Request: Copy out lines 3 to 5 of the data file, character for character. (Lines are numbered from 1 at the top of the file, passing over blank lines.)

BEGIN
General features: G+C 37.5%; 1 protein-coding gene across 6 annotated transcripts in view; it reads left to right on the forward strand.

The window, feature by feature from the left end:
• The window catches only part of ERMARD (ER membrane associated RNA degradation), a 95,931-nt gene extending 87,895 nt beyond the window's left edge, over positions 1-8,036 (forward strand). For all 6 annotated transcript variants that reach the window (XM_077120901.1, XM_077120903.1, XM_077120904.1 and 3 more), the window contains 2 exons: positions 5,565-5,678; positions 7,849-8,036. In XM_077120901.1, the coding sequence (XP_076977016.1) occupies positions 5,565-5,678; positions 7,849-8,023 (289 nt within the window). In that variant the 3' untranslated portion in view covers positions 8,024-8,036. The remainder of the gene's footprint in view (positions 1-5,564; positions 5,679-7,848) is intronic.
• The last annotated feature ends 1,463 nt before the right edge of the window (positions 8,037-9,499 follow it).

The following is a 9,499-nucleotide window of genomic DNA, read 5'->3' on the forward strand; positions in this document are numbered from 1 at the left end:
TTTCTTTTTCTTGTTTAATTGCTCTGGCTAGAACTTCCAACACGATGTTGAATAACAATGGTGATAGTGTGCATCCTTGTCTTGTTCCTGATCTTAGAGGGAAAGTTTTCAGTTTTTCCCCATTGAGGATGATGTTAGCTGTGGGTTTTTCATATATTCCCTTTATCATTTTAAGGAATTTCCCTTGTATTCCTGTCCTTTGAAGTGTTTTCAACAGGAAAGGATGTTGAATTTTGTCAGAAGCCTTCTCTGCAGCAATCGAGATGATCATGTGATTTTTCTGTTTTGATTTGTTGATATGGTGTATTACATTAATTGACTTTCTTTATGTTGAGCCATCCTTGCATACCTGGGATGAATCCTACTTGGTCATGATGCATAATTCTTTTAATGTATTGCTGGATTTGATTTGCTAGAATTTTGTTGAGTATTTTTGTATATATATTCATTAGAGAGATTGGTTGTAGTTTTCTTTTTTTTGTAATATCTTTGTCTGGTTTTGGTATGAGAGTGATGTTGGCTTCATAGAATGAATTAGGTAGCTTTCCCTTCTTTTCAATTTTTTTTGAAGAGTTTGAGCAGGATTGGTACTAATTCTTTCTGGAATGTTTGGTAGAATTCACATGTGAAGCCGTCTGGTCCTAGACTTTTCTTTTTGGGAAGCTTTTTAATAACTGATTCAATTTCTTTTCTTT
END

• The window catches only part of ERMARD (ER membrane associated RNA degradation), a 95,931-nt gene extending 87,895 nt beyond the window's left edge, over positions 1-8,036 (forward strand). For all 6 annotated transcript variants that reach the window (XM_077120901.1, XM_077120903.1, XM_077120904.1 and 3 more), the window contains 2 exons: positions 5,565-5,678; positions 7,849-8,036. In XM_077120901.1, the coding sequence (XP_076977016.1) occupies positions 5,565-5,678; positions 7,849-8,023 (289 nt within the window). In that variant the 3' untranslated portion in view covers positions 8,024-8,036. The remainder of the gene's footprint in view (positions 1-5,564; positions 5,679-7,848) is intronic.
• The last annotated feature ends 1,463 nt before the right edge of the window (positions 8,037-9,499 follow it).

The following is a 9,499-nucleotide window of genomic DNA, read 5'->3' on the forward strand; positions in this document are numbered from 1 at the left end: